'The Prestige'


"Every magic trick consists of three acts,'' explains Michael Caine at the top of "The Prestige,'' provoking us into a state of wary alertness that we will hold until the curtain falls, more than two hours later. The prestige is the final act: "the twists and turns, where lives hang in the balance.'' It is the piece de resistance, the communal release of breath, when objects or people that disappeared in the first act reappear to general astonishment.

"The Illusionist,'' the period magic drama starring Edward Norton, was such a sleeper hit because it was both heartfelt and relatively predictable: It satisfied our desire for just conclusions and our need to feel smart.

There are multiple prestige moments in "The Prestige,'' Christopher Nolan's demonically entertaining magic fest, but they are neither just, nor romantically cathartic, nor conclusive, nor entirely foreseeable. Expect to leave exhilarated and more than a bit disturbed.

Set in London at the turn of the 20th century, "The Prestige'' tracks the spiraling game of one-upmanship played by two celebrity magicians who began their careers as co-apprentices and descended into a perilous rivalry. The turning point for Robert Angier (Hugh Jackman, cloudy-side-up) and Alfred Borden (Christian Bale in tremendous form) is a stage act that goes disastrously awry, leaving Angier permanently embittered toward his former chum.

The sinuous and splendidly detailed screenplay was written by Nolan and his brother Jonathan, a fraternal alliance that has particular resonance for this unusually nihilistic contest of wits. Framed from a prison cell where the rough-and-tumble Borden awaits a sentence for murder, the narrative jumps around in time as the two men compete for audience favor and Angier enlists his assistant and lover Olivia (Scarlett Johansson in fine vixenish mettle) to steal secrets from Borden.

Olivia is utterly up front in her stratagems, an open-book policy that reflects the film's presentation of magic. Whereas "The Illusionist'' never tipped its hand about its trickery -- Norton's wizardry seemed to benefit more from modern cinematic technology than from smoke and mirrors -- "The Prestige'' endeavors from the outset to show us the machinery behind the illusions.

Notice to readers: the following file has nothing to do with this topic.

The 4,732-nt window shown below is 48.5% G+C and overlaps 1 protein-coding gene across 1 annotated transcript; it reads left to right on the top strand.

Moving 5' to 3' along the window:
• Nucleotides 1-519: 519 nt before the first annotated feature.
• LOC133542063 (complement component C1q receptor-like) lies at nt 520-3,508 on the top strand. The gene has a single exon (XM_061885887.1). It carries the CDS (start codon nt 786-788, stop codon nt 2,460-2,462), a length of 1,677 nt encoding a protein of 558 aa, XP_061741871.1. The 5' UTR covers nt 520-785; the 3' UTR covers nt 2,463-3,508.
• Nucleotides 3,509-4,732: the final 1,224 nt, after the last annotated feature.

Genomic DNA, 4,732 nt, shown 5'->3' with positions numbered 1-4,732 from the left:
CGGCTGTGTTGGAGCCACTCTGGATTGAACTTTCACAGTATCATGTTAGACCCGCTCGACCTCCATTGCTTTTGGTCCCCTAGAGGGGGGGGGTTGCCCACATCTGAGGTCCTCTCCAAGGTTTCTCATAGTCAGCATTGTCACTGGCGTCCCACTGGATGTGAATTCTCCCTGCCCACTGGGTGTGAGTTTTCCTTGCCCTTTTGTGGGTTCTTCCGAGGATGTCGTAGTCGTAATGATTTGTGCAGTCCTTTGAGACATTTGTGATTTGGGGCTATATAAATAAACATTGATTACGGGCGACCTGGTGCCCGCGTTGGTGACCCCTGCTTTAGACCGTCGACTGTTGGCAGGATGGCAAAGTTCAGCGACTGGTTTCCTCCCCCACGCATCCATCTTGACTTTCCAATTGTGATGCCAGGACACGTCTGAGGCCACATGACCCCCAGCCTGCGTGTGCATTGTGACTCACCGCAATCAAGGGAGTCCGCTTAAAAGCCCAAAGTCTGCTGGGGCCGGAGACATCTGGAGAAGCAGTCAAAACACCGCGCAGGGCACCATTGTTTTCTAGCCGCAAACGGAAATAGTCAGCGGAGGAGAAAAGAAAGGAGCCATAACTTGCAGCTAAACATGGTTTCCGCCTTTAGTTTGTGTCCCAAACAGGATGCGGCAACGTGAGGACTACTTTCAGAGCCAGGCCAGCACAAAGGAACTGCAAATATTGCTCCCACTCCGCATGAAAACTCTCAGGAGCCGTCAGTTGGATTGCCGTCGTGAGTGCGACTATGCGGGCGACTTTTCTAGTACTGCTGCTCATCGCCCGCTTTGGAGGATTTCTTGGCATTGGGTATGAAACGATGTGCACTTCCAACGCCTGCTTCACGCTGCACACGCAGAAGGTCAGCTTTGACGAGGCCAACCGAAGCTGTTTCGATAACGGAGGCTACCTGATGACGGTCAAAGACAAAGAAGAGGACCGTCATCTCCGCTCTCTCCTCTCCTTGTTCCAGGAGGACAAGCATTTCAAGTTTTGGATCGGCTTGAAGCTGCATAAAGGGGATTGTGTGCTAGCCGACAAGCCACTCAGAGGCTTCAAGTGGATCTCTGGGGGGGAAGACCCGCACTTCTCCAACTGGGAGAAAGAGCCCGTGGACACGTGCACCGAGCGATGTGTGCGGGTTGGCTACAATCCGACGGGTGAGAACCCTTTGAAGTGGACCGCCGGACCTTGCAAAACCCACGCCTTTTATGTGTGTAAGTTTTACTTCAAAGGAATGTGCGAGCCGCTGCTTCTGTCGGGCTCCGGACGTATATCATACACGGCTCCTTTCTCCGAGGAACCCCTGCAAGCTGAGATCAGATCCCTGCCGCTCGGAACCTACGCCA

I prefer the Nolan tack: It's wonderfully theatrical while providing us a (false) sense of complicity with the characters. In that manner, the filmmakers are better able to lead us down the garden path of doubt and suspicion, just like the audiences watching Borden and Angier. We watch each new stunt with a feeling of dread, and the outcome invariably justifies the anxiety.

The film's nihilistic tone is relieved by two deftly etched subplots, one involving Angier's attempts to court electricity pioneer Nikola Tesla (David Bowie) for state-of-the-art tricks, and the other concerning Borden's mercurial attentions toward his loving wife, Sarah. As Sarah, Rebecca Hall emerges as the film's unqualified surprise. While this luminous British stage actress drops from sight sooner than one might wish, we fully anticipate that she will reappear, prestige-enhanced, in many films to come.

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